In many cases, marketing is only successful if it inspires someone to buy a product. You can throw all types of statistics at a consumer, but until the money comes out, marketing is ultimately unsuccessful.
The “call to action” is meant to be the final blow to a consumer’s indecision. Any pangs of doubt should be gone before you ask for money.
Aggressive Call to Action
Let’s have a look at a piece of Navy propaganda from World War I.
Above image courtesy of WW1Propoganda
There are two underlined words on this poster: You, and Navy.
If you couldn’t read any of the other words except for “you” and “Navy”, you would still have a decent idea of what the purpose of this poster was.
The line “I Need you in the Navy this Minute!” creates a (false) sense of urgency in the reader.
This is the same type of urgency that sites are hoping to create with discount timers.
Docile Call to Action
Compare the war poster to the more abstract call to action on the current Netflix homepage.
Clearly there’s a different target audience for each of the two examples.
If the WWI propaganda was a knife, aggressive and cutting straight to the point, the Netflix call to action is a spoon: smooth and non-threatening.
Notice that on both the poster and the web site, the most important text is either colored or highlighted in red.
But while the war poster could be described as threatening, the Netflix call to action is comforting. “Join Free for a Month”, that sounds like a fool-proof plan doesn’t it?
Despite this difference in tone, both call to action phrases use imperative verbs, or verbs that instruct the reader. Imperative verbs allow you to make a clear and succinct call to action without having to go into details.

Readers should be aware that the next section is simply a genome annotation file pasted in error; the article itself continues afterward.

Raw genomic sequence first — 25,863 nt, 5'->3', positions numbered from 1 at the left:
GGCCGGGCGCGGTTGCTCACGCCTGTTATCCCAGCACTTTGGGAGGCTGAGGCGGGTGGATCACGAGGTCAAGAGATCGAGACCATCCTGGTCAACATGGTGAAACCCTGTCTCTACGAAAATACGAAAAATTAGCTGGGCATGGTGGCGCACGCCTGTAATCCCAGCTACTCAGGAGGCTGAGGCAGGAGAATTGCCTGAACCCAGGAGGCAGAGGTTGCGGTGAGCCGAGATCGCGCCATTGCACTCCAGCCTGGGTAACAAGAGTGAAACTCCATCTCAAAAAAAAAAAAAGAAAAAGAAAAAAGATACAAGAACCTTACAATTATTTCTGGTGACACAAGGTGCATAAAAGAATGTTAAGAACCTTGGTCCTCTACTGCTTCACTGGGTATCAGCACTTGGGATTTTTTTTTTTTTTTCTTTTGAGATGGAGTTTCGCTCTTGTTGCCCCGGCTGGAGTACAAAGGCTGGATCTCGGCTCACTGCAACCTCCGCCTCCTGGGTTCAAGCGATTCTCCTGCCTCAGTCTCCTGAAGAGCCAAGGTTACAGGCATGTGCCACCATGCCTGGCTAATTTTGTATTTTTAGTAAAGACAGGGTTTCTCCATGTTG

Many of the best public speakers have figured out the importance of closing with imperative verbs.
Improving Your Call to Action
According to CrazyEgg cofounder Neil Patel, unique calls to action are usually more successful than generic phrases such as “Buy Now” or “Purchase”.
Rather than a direct link straight to the register, CrazyEgg’s call to action is “View Heatmaps”. After viewing the gallery of heatmaps, the user can proceed to view the different packages CrazyEgg offers for mapping the clicks.
The key takeaway here is to make the user feel like they’ve learned something before you remind them that you’re after their money.
Word Choice is Key
Since you want your call to action to be a brief, imperative phrase, word choice is ever important. Remember that minimalism is key, so there’s no need to throw a five syllable word into your call to action.
When the Veeam data management site changed their CTA from “Request a quote” to “Request pricing”, their response rate improved by nearly 162%.
Image courtesy of WordStream.
If they were to streamline those three links into one button that takes the user down the download and purchase funnel, I would bet that they would improve their response rate even further.
Optimize your Banner
If you already have a banner in in your site, you should definitely add a CTA.
Just by adding a holiday themed CTA to their website banner, SustyParty (vendors of sustainable party equipment) increased their response rate from the homepage by nearly 250% according to Dan Shewan of WordStream.
Adding a timeline to your upper banner that counts down towards the end of a promotion is a ploy to create urgency in the user. This isn’t necessarily a call to action, but it’s a still a great tweak to your current web build.
Conclusion: Test Your CTA
Creating the perfect call to action is somewhat of a fickle art. What might be good advice for one site could ruin another site.
According to web content specialist Dan Shewan of Boston, Massachusetts, “only data gleaned from a rigorous, statistically significant A/B test based on the behavior of your customers should inform your decisions”.
So don’t run in and blindly and start changing your CTA based on every blog you read about usability.
If you would like to learn how to perform a-b testing on your CTA’s, check out this Usability Geek article by Codal’s senior technical writer Yona Gidalevitz.